Creedence Clearwater Revival's induction into the Rock and Roll Hall of Fame was easily one of the more awkward moments in the Hall's history. In his new memoir, Fortunate Son: My Life, My Music, ex-CCR frontman John Fogerty looks back on the personal and business conflicts that kept him from reuniting with his former bandmates to perform at the ceremony.

Fogerty looks back on the evening and the arguments leading up to it in an excerpt posted at Rolling Stone, explaining — as previously reported — that he refused to perform with surviving ex-Creedence members Doug Clifford and Stu Cook because he felt they'd betrayed him in a contentious dispute with the head of their label. As Fogerty tells it, he told the Hall from the beginning that he had no interest in a reunion.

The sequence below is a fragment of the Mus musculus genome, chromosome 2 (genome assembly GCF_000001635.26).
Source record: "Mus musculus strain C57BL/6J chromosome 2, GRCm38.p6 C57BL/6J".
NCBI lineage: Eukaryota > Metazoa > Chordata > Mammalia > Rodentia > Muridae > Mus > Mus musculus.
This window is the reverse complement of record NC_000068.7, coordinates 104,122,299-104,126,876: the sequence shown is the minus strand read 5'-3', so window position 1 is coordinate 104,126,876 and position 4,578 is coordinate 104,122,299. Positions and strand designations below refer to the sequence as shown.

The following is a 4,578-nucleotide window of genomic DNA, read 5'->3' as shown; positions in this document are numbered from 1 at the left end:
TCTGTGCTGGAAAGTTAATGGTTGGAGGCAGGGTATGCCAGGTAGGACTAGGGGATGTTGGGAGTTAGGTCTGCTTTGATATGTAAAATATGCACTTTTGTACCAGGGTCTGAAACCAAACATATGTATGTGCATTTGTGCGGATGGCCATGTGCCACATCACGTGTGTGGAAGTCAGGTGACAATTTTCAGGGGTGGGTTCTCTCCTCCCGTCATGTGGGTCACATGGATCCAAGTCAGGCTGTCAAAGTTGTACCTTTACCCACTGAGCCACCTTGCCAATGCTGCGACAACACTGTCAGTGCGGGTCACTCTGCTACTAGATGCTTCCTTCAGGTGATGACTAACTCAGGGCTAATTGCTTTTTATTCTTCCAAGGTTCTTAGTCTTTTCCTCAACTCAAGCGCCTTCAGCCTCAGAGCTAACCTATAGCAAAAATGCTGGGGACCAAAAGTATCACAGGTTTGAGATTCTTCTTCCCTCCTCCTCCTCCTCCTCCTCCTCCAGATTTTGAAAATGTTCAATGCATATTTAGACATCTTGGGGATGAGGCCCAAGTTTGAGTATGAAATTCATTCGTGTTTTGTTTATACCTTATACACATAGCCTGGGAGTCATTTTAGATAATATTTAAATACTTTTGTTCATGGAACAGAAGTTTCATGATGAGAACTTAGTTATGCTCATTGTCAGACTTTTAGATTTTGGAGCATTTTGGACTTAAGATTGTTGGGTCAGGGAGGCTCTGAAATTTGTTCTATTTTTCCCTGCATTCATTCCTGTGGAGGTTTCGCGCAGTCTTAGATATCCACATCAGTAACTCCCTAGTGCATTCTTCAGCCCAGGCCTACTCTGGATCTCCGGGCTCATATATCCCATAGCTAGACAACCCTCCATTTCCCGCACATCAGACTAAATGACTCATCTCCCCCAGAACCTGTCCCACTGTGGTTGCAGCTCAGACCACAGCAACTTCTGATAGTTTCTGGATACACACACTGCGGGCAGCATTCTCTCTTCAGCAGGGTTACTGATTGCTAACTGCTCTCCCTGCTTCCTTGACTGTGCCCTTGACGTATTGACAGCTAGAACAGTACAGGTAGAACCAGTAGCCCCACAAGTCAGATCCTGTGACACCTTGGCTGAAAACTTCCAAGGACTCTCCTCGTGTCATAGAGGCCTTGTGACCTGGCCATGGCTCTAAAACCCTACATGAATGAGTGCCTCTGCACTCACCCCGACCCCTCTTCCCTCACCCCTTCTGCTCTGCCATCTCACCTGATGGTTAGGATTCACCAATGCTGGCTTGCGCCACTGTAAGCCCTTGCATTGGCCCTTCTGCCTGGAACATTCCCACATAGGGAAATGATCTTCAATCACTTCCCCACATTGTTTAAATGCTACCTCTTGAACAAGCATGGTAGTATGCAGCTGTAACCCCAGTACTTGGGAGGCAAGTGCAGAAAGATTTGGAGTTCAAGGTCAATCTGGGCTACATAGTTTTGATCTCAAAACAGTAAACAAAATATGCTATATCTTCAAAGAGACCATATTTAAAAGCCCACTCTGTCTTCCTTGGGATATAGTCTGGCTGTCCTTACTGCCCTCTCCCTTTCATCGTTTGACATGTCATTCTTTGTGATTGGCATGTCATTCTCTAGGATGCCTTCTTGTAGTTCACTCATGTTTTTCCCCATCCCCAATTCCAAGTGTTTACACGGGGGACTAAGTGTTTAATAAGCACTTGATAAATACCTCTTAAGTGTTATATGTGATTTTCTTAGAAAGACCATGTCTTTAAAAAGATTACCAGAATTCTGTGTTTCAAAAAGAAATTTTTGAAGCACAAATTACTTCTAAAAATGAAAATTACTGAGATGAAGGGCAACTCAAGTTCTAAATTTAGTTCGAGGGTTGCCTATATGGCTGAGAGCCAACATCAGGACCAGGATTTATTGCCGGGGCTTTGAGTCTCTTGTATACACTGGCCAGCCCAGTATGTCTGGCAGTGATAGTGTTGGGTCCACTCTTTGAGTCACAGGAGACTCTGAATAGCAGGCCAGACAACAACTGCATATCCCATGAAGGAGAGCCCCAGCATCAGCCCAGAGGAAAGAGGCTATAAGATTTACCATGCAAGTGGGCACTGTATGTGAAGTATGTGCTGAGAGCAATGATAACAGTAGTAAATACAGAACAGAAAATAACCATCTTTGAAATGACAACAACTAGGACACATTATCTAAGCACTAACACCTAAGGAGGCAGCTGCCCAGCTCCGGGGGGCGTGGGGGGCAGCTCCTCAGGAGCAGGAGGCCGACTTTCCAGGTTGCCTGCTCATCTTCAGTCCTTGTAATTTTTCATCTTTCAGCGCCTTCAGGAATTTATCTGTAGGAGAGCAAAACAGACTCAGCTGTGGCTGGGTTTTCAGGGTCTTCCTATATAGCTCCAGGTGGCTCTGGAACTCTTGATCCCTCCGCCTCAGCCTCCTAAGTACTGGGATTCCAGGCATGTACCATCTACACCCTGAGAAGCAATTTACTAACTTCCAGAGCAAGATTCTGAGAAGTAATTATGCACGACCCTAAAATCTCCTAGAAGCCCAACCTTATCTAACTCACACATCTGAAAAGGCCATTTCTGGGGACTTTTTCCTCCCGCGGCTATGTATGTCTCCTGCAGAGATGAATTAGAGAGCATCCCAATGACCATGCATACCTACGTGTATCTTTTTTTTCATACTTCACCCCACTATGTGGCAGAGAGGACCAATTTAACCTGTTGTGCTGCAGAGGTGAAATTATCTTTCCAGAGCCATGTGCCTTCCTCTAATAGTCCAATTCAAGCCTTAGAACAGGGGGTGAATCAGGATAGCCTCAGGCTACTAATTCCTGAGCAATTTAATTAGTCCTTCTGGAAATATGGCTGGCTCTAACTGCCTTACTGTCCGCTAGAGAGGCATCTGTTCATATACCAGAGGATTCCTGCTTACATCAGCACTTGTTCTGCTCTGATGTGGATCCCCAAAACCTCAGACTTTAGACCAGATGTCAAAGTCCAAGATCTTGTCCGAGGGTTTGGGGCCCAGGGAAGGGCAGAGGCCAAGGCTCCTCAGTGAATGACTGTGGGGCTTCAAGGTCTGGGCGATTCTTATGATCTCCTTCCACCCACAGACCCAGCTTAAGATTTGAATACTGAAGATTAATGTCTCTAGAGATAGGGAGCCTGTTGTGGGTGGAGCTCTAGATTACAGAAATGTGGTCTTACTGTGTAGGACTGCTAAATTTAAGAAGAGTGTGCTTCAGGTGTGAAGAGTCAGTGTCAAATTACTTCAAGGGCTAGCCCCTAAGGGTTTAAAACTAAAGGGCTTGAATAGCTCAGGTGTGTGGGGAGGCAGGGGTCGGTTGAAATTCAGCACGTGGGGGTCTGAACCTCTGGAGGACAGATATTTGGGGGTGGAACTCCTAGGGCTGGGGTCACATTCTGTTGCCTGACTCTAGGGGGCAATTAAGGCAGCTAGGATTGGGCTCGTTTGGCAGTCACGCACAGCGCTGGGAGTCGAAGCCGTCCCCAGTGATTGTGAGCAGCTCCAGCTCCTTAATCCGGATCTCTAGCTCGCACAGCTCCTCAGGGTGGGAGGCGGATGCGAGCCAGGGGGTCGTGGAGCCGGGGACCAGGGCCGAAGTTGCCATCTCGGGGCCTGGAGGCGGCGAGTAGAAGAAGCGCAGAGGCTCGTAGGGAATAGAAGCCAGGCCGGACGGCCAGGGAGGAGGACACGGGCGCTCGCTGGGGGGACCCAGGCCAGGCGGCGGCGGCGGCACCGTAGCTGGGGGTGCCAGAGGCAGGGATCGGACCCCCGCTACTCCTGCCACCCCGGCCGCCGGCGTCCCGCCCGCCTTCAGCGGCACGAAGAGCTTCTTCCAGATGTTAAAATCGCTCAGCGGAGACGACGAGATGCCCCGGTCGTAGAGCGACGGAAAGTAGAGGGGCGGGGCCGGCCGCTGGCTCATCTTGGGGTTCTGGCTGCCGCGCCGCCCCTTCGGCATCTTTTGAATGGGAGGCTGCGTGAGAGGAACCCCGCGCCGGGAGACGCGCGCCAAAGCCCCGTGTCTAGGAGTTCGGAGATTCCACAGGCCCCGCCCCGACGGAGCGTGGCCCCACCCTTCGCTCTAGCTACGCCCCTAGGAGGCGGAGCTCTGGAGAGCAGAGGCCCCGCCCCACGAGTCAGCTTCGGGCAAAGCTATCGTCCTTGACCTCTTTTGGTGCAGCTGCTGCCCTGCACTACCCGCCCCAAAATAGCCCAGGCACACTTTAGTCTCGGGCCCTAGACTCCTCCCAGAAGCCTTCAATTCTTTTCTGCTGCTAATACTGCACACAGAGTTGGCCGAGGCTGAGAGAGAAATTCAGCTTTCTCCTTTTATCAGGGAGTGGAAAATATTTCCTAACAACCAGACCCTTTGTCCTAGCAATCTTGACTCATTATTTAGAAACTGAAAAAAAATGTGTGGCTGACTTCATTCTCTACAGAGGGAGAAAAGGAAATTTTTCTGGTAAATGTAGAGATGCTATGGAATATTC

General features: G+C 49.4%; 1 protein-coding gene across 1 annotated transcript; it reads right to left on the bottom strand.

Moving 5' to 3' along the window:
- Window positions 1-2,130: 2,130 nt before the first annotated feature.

"At the end, when everybody's onstage, jamming, if we all happen to be onstage, that's fine," he recalls telling Rock Hall reps. "I'm just not going to stand on a stage with those people, three in a row, play our songs and be presented as a band — particularly because these guys just sold their rights in that band to my worst enemy. I also made it very clear that if I didn't play at all, that was fine too."

During the days leading up to the ceremony, Fogerty recalls telling Clifford and Cook, "Considering what you have done, I will not play with you. You guys went and joined with my worst enemy" — and according to him, Cook admitted wrongdoing, saying they left Fogerty "twisting in the wind." With those cards on the table, Fogerty claims he tried to take the high road when he made his remarks during the group's induction, only to see Cook and Clifford feign shock and disgust when Fogerty played without them later in the evening.

"I expected to have fun that night. But Stu and Doug were playing a role that they had concocted. Had I known they were going to pull that, I would have made a different speech," he writes. "They acted to the public like they were victims, playing for sympathy! It was phony."

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